ALBUQUERQUE, N.M. (KRQE) – Researchers at Sandia National Laboratories are using the International Space Station for testing technology. It’s a joint effort between Sandia, the National Nuclear Security Administration, NASA, and a commercial space company called NanoRacks.
According to a Sandia press release, the laboratory’s first demonstration happened in August when ISS astronauts used the Canadian robotic arm to install a Sandia payload that will test high-performance computing technology on the NanoRacks External Platform. The payload, named LEONIDAS, will work in orbit for about 10 weeks and then return to Sandia to be evaluated.
The release says the payload will feature an Advanced Micro Devices Versal, a commercial computer chip with advanced processing capabilities, will be on the payload. “Because of their critical missions, national security satellites always need to work as expected,” James Meub, manager and one of the project’s engineering leads, said. “Typically, this means we use components that we trust because they have already performed well in space or have undergone a lengthy screening and testing process that simulates the space environment. Instead of focusing on perfecting the system on the ground and in the lab, the team will get performance data and experience integrating the technology with payload designs faster than before.”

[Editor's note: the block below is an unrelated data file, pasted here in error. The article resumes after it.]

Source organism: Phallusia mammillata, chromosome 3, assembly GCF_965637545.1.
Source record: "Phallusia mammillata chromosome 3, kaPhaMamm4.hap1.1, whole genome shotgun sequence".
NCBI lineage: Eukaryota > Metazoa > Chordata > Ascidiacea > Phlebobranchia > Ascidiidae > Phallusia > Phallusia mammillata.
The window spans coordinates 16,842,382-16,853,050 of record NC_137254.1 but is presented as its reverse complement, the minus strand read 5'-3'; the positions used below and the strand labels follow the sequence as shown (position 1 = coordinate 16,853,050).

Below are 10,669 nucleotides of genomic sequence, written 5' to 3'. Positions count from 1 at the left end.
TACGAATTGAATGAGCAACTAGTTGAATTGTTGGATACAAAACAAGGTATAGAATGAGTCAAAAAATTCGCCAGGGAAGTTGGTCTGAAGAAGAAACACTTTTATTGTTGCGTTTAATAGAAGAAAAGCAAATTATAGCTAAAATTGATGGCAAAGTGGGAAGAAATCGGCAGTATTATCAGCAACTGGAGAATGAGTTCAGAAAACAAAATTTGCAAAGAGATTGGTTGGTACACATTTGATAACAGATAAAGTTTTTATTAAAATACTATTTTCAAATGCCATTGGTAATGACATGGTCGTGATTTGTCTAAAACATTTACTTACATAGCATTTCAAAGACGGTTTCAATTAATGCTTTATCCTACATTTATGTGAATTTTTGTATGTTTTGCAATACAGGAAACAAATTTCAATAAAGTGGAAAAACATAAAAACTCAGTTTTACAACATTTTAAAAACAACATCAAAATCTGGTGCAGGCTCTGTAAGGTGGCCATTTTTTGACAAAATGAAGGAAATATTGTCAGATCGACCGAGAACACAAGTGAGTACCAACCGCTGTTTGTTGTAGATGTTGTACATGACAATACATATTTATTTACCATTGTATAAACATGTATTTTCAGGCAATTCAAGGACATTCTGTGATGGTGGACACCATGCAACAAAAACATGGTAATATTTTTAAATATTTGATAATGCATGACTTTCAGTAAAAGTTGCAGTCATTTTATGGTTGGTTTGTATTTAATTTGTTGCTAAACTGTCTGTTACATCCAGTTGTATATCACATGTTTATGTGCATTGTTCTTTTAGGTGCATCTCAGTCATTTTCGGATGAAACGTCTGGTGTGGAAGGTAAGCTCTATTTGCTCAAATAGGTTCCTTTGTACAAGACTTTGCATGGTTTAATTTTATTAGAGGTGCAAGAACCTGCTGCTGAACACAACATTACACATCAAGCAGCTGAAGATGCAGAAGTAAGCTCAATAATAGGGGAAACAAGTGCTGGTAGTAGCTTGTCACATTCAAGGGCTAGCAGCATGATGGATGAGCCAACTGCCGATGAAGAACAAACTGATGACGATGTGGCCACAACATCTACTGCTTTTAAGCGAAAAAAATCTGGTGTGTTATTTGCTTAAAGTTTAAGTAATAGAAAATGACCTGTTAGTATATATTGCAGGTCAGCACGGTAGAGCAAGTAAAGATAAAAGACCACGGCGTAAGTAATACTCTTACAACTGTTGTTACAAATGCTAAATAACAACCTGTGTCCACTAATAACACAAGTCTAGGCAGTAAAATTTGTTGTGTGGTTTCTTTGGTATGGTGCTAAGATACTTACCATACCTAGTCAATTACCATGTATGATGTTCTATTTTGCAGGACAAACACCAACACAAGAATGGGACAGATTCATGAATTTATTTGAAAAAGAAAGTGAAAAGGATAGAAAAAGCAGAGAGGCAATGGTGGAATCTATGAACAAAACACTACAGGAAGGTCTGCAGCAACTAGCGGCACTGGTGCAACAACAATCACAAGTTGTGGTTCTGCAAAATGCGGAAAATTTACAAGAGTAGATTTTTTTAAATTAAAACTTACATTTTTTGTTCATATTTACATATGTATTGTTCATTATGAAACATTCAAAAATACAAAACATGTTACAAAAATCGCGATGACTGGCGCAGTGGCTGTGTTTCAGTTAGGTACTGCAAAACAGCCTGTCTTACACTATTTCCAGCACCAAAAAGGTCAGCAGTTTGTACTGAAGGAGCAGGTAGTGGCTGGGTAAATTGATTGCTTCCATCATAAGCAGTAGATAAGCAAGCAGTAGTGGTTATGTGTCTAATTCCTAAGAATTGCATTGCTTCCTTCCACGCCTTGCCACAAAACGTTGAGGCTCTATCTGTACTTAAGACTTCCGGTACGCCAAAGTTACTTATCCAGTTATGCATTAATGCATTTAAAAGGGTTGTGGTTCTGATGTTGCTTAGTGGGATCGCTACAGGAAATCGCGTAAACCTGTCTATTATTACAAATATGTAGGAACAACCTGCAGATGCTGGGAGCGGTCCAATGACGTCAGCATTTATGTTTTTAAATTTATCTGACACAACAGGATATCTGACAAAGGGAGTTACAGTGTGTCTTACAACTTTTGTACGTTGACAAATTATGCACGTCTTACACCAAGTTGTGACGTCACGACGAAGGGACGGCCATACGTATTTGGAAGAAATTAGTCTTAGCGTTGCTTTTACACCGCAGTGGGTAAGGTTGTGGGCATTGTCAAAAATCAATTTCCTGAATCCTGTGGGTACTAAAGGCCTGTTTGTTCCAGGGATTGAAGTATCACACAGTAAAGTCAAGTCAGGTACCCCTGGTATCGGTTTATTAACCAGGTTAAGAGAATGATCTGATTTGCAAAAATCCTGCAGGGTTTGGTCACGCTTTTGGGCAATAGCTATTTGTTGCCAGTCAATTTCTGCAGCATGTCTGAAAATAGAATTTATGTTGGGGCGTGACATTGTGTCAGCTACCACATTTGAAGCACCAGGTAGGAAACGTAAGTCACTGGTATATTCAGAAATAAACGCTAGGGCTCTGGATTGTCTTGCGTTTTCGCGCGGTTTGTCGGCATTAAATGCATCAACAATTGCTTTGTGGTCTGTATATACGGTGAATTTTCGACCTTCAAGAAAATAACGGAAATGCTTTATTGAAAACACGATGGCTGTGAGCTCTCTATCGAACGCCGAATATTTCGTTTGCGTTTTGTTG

Meub says the data they receive from the ISS payloads will help to improve the next system’s design and allow the team to respond better to national security threats.
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